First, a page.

I heard a lecture not too long ago on atheroembolic renal disease which claimed that atheroembolic renal disease is to nephrology as sarcoidosis is to internal medicine. That is to say, it can present in a myriad of fashions, ends up being the diagnosis in a surprising number of complex cases, and pops up an inordinate number of times on tests.
Although spontaneous atheroembolic can occur, much more commonly it is the result of iatrogenesis, with cardiac catheterization being probably the most common offender. Mechanical disruption of atherosclerotic plaques results in a showering of cholesterol emboli to downstream organs, where they are likely to lodge in small arterioles. The crystals induce an inflammatory reaction, resulting in adventitial fibrosis that eventually obliterates the vessel lumen. The crystals of cholesterol are dissolved during fixation, leaving biconvex “ghosts” within the affected arterioles, as demonstrated on this biopsy section.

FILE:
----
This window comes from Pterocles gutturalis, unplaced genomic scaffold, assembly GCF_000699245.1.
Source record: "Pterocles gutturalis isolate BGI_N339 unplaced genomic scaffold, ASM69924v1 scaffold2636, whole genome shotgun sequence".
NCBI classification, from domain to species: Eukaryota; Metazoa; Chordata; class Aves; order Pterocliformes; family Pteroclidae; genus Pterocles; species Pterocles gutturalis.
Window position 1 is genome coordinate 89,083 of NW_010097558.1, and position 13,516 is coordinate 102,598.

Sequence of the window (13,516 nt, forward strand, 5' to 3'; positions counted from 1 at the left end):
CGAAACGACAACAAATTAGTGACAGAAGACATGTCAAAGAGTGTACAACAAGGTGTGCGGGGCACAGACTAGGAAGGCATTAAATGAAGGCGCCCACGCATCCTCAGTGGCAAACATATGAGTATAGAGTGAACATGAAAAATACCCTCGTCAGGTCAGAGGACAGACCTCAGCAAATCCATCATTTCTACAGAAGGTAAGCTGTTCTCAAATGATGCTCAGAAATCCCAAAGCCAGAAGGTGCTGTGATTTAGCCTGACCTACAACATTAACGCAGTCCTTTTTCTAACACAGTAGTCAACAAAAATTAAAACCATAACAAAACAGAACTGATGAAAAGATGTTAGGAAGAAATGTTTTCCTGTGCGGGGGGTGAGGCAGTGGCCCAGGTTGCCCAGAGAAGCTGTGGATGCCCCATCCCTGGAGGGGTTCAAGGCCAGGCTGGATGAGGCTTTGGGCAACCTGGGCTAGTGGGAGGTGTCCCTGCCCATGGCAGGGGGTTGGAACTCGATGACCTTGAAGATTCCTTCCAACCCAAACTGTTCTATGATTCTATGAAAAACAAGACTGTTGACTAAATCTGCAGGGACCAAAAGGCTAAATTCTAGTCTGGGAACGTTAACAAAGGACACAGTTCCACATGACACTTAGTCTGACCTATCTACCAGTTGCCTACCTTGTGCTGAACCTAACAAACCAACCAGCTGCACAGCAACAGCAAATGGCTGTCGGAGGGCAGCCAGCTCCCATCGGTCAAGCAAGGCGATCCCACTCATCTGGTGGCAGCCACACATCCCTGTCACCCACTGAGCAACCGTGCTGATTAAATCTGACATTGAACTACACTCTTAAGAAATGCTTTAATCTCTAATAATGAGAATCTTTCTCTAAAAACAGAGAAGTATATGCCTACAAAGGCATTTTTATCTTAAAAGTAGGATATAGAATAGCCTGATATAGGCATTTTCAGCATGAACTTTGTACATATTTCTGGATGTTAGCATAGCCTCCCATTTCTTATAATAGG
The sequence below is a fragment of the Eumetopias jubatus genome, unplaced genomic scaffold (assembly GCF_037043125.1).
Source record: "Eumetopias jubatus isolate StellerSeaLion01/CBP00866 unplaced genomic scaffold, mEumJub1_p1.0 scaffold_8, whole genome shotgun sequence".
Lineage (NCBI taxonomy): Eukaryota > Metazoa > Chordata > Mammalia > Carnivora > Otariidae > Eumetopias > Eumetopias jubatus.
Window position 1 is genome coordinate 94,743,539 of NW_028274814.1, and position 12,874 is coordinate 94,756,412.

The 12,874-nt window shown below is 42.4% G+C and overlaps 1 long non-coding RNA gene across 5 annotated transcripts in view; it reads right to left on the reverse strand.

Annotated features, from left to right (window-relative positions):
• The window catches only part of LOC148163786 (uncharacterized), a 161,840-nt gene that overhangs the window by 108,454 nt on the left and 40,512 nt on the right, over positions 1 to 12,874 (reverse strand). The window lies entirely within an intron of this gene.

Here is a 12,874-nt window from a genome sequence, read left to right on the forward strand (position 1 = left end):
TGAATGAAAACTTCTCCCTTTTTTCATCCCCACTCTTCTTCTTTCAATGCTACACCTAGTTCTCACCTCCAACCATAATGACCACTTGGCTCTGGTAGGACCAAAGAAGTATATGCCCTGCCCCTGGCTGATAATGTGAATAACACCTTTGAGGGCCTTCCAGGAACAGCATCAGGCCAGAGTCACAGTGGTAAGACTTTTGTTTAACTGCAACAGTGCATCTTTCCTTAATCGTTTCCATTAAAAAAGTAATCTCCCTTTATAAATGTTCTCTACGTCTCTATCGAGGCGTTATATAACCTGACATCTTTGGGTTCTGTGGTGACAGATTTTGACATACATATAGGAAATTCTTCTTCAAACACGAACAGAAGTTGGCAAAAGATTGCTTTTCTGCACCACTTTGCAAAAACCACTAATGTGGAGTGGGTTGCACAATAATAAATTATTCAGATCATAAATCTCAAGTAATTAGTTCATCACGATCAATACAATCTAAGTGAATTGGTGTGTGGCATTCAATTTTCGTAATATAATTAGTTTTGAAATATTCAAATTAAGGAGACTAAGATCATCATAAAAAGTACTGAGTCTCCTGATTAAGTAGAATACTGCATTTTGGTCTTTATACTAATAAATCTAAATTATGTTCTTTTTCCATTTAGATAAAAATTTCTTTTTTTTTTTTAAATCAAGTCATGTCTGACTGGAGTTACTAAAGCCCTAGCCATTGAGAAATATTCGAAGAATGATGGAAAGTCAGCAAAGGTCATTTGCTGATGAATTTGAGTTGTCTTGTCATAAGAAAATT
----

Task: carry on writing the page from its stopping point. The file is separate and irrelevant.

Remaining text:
Other physical & laboratory findings that can tip you off to a diagnosis of atheroembolic disease include livedo reticularis, amaurosis fugax, bluish discoloration of the distal extremities (often in an asymmetric pattern), peripheral and/or urine eosinophilia, and an elevated ESR/CRP.